Incis inquiry makes mOOT point

The report of the ministerial inquiry into Incis, published on yesterday, cites reliance on object-oriented technology (OOT) as one of the significant technical risks leading to failure of the project.

The report of the ministerial inquiry into Incis, published yesterday, cites reliance on object-oriented technology (OOT) as one of the significant technical risks leading to failure of the project.

This validates suggestions last year from Saturn information chief Jenny Mortimer, who had some early involvement with the project, and from OOT specialist David Ewing.

They both said trying to represent people and vehicles, for example, as objects, as done in Incis, was an inappropriate and, Ewing said, a discredited use of the technology.

“The decision to use OOT made the implementation of the Incis application high risk because it was very new technology and standards were immature,” says the report, written by a panel headed by former Tranz Rail chief Francis Small.

“At the date of contract, there were … few commercial applications of the size and complexity of the planned Incis application using an OOT, especially in a distributed client/server environment.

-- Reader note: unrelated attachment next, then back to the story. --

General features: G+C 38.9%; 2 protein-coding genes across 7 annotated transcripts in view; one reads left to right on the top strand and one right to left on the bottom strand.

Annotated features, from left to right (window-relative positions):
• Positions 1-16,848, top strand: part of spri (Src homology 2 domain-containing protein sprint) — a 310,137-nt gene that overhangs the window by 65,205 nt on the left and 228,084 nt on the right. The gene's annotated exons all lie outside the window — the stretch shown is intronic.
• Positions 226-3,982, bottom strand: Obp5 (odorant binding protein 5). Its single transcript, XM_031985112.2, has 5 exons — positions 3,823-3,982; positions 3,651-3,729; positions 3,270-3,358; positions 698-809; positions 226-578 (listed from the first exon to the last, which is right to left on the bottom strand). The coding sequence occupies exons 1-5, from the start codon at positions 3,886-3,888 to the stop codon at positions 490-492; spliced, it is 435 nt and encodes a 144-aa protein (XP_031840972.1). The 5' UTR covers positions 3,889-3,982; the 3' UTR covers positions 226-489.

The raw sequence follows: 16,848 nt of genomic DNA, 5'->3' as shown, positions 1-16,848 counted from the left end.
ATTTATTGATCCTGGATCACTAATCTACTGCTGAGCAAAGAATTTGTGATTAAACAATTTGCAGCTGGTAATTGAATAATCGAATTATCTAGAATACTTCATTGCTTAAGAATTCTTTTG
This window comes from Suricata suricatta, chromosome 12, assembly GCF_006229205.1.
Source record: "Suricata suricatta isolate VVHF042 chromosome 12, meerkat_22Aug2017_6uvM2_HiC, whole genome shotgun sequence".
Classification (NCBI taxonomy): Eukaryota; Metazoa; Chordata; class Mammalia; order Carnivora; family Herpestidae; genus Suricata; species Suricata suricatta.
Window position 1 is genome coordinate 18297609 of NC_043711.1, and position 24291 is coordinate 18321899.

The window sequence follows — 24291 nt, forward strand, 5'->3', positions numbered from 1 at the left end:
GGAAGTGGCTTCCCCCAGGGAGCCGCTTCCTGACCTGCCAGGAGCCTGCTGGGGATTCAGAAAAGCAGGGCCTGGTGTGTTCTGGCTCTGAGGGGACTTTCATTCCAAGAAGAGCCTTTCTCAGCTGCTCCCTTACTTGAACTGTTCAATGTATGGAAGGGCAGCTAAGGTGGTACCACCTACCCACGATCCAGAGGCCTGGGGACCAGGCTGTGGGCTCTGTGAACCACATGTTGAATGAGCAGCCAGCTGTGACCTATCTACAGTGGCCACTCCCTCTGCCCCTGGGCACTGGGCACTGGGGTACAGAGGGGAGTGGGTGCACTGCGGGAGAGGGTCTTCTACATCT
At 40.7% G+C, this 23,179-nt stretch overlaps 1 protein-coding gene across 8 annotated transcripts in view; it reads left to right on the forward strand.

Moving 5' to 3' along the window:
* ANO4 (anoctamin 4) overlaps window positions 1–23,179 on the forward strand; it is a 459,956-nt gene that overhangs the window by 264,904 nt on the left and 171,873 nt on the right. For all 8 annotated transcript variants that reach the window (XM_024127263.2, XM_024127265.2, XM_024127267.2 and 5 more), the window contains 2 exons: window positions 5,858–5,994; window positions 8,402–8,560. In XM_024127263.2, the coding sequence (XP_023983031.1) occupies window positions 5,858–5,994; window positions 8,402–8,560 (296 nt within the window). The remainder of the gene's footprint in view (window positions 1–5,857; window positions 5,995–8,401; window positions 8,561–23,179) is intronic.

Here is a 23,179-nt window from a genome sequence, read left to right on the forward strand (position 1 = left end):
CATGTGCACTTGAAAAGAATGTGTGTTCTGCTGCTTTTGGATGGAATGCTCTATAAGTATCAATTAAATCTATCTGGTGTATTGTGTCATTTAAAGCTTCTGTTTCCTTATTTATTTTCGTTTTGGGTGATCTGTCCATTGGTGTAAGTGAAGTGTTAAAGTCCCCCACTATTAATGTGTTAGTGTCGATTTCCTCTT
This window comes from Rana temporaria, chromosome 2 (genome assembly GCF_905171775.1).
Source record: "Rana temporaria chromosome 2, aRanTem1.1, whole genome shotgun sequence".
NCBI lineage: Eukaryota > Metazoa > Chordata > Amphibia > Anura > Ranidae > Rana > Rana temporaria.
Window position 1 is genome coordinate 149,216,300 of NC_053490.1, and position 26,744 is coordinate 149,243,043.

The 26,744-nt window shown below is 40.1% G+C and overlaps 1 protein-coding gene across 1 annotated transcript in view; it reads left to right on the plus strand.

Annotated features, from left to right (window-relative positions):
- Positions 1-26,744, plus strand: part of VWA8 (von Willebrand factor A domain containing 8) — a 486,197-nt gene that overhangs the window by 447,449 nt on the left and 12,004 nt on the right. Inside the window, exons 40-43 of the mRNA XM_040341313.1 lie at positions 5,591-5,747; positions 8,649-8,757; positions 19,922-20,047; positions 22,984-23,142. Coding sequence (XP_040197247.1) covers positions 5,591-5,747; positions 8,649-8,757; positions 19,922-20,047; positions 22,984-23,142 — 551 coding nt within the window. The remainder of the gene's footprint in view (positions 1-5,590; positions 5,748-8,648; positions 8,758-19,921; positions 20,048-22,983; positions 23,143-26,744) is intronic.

“The methodologies and support tools for designing and developing business systems using an OOT were not readily available nor was there a pool of experienced developers.”

Also criticised as unproven technology in Incis are:

  • The commitment to decision support technologies including data mining for data analysis.
  • The requirement for portability of the Incis software across a number of operating system platforms.

“Specific methodologies should be used to determine how the new technologies are to be used and what is required to ensure their effectiveness,” the inquiry team says.

Technology, however, was only one factor in the project’s failure, the team says. “Appropriate governance and management structures should [have been] in place”, as should “sound quality and risk management processes” and “an appropriate structure … for effective approval or monitoring of the project by the government.”

The report recommends such improved approval and monitoring procedures be instituted in future for major public sector IT projects.

The inquiry also fingers interpersonal problems among senior staff on the Incis project, a point made by former project director Tony Crewdson to a parliamentary select committee earlier this year.

Justice Minister Phil Goff says a working group on technology projects, headed by the State Services Commission, has been appointed to consider the inquiry’s recommendations.

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